<interp inst="t17660514-37-person410" type="gender" value="male"/> </persName> and I found the two prisoners at the Star in Compton-street, either the 23d or 24th of March, between five and six o'clock. Till is now gone out of the way. Mussin and I came out there, and we parted with Reding and Till; they went and got a warrant for a man who had called one of them a thief. Mussin took me to this shop in Long-acre, he shewed me the box of rings, and said Reding and he should have them this night: then he and I went back to Redding and Till; we desired Till to go and pawn two or three handkerchiefs; he went and pawned them; then we agreed, if we should be pursued, to go to the Thistle and Crown in Russel-court. Then Mussin bid me go cross the way because I was lame, and not able to run.</p>
<p>Q. What was your lameness?</p>
<p>Valentine. I had got the venereal disease. I went cross the way, facing the window, and Reding to the window; he hit the window three times, and it broke; he took the rings out; Mussin was close by him; then I run away, and hobbled along as fast as I could to the Thistle and Crown; one ran one way, and the other the other; the two prisoners came in while I was there; this was between eight and nine o'clock. I met Till in Bow-street, he went in with me; Mussin had a brilliant ring on his little finger, and Reding had a gold ring, with garnets set round on his little finger; they said they could not stay, they must go out again; they went out, and come in again in about twenty minutes; then Reding had an enamelled gold ring, with a white stone in it, on his finger; and Mussin came in with the same ring on he had before; they gave me the ring Reding had on before, and gave Till another garnet ring; that ring they gave me,
<persName id="t17660514-37-person411"> Anne Freeman
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<interp inst="t17660514-37-person411" type="gender" value="female"/> </persName> pawn'd for half a crown to go to the play; we went from there to the Fish in Strand-lane; after that we went and lay at the Red Lion in Piccadilly. I got up the next morning and was going to the Change, and in St. Martin's-lane we met Old Bob of Black friars, who bought some of the rings, but I was not there when they were sold; the prisoners told me of it afterwards; this was on the Friday: we went into the city; when we were at the 'Change Till saw a Jew there; he went and asked him if he would buy the rings, we were all four together. The Jew agreed to come and meet him at the Thistle and Crown in the afternoon, at five o'clock. I saw the Jew in the house, but Till ordered us to stay at the door; Mussin gave him the stone white ring, and desired he would get half a guinea for it of the Jew; and I desired a crown for mine, and the other a crown for his ring; they did not sell them to the Jew. He offered 7 s. for the two gold rings with garnets, and nine shillings for the other.</p>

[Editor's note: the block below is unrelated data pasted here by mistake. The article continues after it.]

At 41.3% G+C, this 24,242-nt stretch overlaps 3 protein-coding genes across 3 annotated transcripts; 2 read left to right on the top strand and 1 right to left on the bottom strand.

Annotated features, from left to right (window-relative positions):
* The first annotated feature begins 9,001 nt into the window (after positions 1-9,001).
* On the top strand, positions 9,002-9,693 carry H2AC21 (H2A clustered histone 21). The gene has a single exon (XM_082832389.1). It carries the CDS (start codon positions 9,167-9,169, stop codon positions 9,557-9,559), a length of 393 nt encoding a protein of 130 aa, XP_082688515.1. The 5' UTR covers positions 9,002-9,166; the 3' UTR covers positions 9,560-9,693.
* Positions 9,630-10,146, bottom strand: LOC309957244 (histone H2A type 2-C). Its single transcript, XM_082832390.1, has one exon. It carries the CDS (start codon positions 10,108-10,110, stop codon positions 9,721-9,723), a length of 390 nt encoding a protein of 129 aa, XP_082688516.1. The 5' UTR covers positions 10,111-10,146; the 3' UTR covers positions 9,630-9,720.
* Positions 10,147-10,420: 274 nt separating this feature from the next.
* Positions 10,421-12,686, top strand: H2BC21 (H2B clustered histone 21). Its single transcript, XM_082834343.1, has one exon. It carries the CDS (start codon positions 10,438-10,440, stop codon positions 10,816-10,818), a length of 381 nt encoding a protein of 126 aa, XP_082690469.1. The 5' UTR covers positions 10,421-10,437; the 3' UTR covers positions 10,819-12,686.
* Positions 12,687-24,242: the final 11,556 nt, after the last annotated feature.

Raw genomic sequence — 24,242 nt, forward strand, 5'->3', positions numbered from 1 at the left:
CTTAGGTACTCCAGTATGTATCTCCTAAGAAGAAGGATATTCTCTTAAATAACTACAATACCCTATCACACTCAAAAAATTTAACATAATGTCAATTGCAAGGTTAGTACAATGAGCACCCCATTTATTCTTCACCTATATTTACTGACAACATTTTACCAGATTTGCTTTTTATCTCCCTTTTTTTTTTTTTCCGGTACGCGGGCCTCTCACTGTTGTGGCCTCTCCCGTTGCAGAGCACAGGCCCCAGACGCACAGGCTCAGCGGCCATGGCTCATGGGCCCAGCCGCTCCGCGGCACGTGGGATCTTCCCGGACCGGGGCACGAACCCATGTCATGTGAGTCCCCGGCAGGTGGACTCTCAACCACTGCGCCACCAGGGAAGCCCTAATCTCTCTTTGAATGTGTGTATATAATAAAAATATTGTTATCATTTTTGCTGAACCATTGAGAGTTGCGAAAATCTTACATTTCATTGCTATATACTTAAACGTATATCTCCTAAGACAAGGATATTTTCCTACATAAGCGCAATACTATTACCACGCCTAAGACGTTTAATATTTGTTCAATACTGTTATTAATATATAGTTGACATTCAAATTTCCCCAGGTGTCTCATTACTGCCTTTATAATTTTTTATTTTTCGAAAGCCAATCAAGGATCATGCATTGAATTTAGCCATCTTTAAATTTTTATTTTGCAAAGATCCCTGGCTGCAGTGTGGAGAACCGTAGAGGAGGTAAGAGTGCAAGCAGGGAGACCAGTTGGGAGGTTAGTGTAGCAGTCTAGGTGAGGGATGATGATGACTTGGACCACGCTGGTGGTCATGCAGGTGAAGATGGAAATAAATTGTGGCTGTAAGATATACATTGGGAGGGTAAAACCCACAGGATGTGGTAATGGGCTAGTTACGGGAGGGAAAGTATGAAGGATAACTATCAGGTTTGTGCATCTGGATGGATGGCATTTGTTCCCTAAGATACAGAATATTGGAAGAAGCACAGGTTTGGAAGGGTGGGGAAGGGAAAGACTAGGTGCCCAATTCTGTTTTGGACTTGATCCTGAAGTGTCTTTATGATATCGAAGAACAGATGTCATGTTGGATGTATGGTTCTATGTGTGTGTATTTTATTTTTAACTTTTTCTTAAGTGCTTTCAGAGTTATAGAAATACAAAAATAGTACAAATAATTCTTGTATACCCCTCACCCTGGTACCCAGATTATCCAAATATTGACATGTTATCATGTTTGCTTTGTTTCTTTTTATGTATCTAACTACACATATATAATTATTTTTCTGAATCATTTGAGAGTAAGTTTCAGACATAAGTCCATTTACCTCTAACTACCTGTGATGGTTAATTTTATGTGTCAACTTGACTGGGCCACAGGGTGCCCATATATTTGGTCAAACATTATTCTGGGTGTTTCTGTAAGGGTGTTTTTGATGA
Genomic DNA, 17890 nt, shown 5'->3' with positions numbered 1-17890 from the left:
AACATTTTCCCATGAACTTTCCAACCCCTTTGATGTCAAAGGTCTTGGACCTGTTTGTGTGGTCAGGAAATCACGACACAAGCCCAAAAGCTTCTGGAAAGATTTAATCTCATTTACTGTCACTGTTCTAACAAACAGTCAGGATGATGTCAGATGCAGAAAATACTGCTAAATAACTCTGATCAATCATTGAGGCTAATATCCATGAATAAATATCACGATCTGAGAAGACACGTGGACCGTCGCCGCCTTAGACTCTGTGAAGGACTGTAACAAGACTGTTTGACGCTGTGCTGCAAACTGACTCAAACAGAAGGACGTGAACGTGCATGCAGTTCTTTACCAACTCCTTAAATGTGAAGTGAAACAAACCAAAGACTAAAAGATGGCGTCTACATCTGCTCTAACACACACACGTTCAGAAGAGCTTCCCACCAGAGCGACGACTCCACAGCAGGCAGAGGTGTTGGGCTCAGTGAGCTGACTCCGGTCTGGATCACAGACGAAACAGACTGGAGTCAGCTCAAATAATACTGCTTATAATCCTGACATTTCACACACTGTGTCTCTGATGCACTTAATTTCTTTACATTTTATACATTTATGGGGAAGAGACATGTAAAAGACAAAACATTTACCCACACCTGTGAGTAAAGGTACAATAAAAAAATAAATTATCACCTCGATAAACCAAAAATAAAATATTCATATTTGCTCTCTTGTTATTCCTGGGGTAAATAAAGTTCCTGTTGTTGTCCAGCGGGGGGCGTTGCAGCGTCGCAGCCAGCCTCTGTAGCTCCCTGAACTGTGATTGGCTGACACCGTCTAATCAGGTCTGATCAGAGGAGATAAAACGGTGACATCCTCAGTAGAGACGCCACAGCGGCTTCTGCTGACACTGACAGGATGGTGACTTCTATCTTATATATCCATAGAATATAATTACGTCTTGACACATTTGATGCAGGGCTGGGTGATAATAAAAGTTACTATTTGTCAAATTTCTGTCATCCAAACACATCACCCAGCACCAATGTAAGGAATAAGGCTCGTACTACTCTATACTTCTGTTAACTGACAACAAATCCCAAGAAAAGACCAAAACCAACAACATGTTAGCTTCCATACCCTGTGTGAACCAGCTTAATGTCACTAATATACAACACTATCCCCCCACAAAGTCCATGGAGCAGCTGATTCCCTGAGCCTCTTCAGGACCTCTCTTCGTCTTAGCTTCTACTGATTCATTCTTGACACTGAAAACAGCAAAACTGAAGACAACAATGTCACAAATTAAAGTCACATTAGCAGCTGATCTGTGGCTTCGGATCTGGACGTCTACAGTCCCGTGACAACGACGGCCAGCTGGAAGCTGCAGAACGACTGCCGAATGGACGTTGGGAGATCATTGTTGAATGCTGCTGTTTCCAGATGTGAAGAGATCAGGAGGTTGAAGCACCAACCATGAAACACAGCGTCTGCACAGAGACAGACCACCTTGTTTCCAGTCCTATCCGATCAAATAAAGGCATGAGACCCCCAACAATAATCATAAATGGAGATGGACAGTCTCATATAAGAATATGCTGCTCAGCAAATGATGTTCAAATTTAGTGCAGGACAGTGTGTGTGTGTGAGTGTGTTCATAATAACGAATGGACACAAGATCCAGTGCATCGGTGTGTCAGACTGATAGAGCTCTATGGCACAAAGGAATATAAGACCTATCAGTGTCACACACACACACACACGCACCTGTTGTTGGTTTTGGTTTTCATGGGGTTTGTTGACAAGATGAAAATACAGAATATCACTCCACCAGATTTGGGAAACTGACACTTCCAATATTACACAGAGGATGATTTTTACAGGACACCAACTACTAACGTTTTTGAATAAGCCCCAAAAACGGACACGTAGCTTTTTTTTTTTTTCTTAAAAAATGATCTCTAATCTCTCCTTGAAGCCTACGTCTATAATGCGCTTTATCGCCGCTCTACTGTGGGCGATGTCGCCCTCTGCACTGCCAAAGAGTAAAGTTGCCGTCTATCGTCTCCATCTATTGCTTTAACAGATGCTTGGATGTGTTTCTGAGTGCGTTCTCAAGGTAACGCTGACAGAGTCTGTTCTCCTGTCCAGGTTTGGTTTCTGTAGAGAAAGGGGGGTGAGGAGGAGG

<persName id="t17660514-37-person412"> Anne Freeman
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<interp inst="t17660514-37-person412" type="given" value="Anne"/>
<interp inst="t17660514-37-person412" type="gender" value="female"/> </persName> . I am an unfortunate girl of the town.
<persName id="t17660514-37-person413"> William Till
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<interp inst="t17660514-37-person413" type="given" value="William"/>
<interp inst="t17660514-37-person413" type="gender" value="male"/> </persName> was slightly acquainted with me; I have seen the prisoners and evidence pass me very often in a night, but was not acquainted with them. Till desired me to pawn a ring for him, and bring the money to him at the Thistle and Crown; I did, and brought the half crown to him there, then they were all four together.</p>
<p>Q. Where did you pawn it?</p>
<p>A. Freeman. To Mr. Stiles in Castle-street, Leicester-fields; then Till desired I would go with more, and Mussin said it was a wrong thing to ask it, and desired him not to mention it any more: I did not sit down, nor stay any longer than putting the money into Till's hand; he desired me to keep the duplicate till he came the next day for it; and when I was taken out of my lodgings I produced the duplicate, that is what I had of the pawnbroker.</p>
<p>Prosecutor. I have seen the ring; I believe it to be mine, but it is impossible to swear to a garnet ring.</p>
<p>Mussin. I was in company, but did not know what Freeman brought back, but Reding was not by at the time.</p>
<xptr type="pageFacsimile" doc="176605140035"/>Valentine. Mussin and I fell out, and he called me a son of a b - h, then I went and made a discovery of this to Wright.</p>
<p>Mussin's defence.</p>
<p>I know nothing of the affair; I never saw any rings they had.</p>
<p>Reding's defence.</p>
<p>I had but a very slight acquaintance with the young man; I had not seen him for five or six days before he had me taken up; he threatened he would do something for me.</p>
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<join result="defendantPunishment" targOrder="Y" targets="t17660514-37-defend402 t17660514-37-punish226"/> T </rs>.</p>
<p>See Reding tried last sessions, No 247, and see Mussin tried in the same, 274.</p> </div1></div0>